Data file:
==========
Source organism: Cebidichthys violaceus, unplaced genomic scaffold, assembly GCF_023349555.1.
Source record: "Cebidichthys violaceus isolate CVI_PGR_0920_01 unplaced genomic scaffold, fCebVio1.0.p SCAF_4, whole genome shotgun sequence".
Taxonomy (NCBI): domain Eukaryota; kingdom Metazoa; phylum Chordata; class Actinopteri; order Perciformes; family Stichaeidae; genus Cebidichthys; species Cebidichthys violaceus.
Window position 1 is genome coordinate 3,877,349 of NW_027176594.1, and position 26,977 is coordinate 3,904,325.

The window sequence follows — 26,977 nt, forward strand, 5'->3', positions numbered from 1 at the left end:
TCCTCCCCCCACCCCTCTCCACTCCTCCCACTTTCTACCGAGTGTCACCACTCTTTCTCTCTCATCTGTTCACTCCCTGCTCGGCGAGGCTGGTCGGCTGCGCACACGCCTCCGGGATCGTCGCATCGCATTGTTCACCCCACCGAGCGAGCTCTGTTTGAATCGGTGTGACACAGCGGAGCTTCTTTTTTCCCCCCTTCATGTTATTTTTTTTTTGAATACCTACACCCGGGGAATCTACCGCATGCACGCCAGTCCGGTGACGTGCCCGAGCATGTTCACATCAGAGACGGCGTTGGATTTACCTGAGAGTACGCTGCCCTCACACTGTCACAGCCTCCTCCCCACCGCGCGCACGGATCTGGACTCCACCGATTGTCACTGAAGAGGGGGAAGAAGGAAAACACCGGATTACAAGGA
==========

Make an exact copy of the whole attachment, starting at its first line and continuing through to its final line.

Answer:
Source organism: Cebidichthys violaceus, unplaced genomic scaffold, assembly GCF_023349555.1.
Source record: "Cebidichthys violaceus isolate CVI_PGR_0920_01 unplaced genomic scaffold, fCebVio1.0.p SCAF_4, whole genome shotgun sequence".
Taxonomy (NCBI): domain Eukaryota; kingdom Metazoa; phylum Chordata; class Actinopteri; order Perciformes; family Stichaeidae; genus Cebidichthys; species Cebidichthys violaceus.
Window position 1 is genome coordinate 3,877,349 of NW_027176594.1, and position 26,977 is coordinate 3,904,325.

The window sequence follows — 26,977 nt, forward strand, 5'->3', positions numbered from 1 at the left end:
TCCTCCCCCCACCCCTCTCCACTCCTCCCACTTTCTACCGAGTGTCACCACTCTTTCTCTCTCATCTGTTCACTCCCTGCTCGGCGAGGCTGGTCGGCTGCGCACACGCCTCCGGGATCGTCGCATCGCATTGTTCACCCCACCGAGCGAGCTCTGTTTGAATCGGTGTGACACAGCGGAGCTTCTTTTTTCCCCCCTTCATGTTATTTTTTTTTTGAATACCTACACCCGGGGAATCTACCGCATGCACGCCAGTCCGGTGACGTGCCCGAGCATGTTCACATCAGAGACGGCGTTGGATTTACCTGAGAGTACGCTGCCCTCACACTGTCACAGCCTCCTCCCCACCGCGCGCACGGATCTGGACTCCACCGATTGTCACTGAAGAGGGGGAAGAAGGAAAACACCGGATTACAAGGA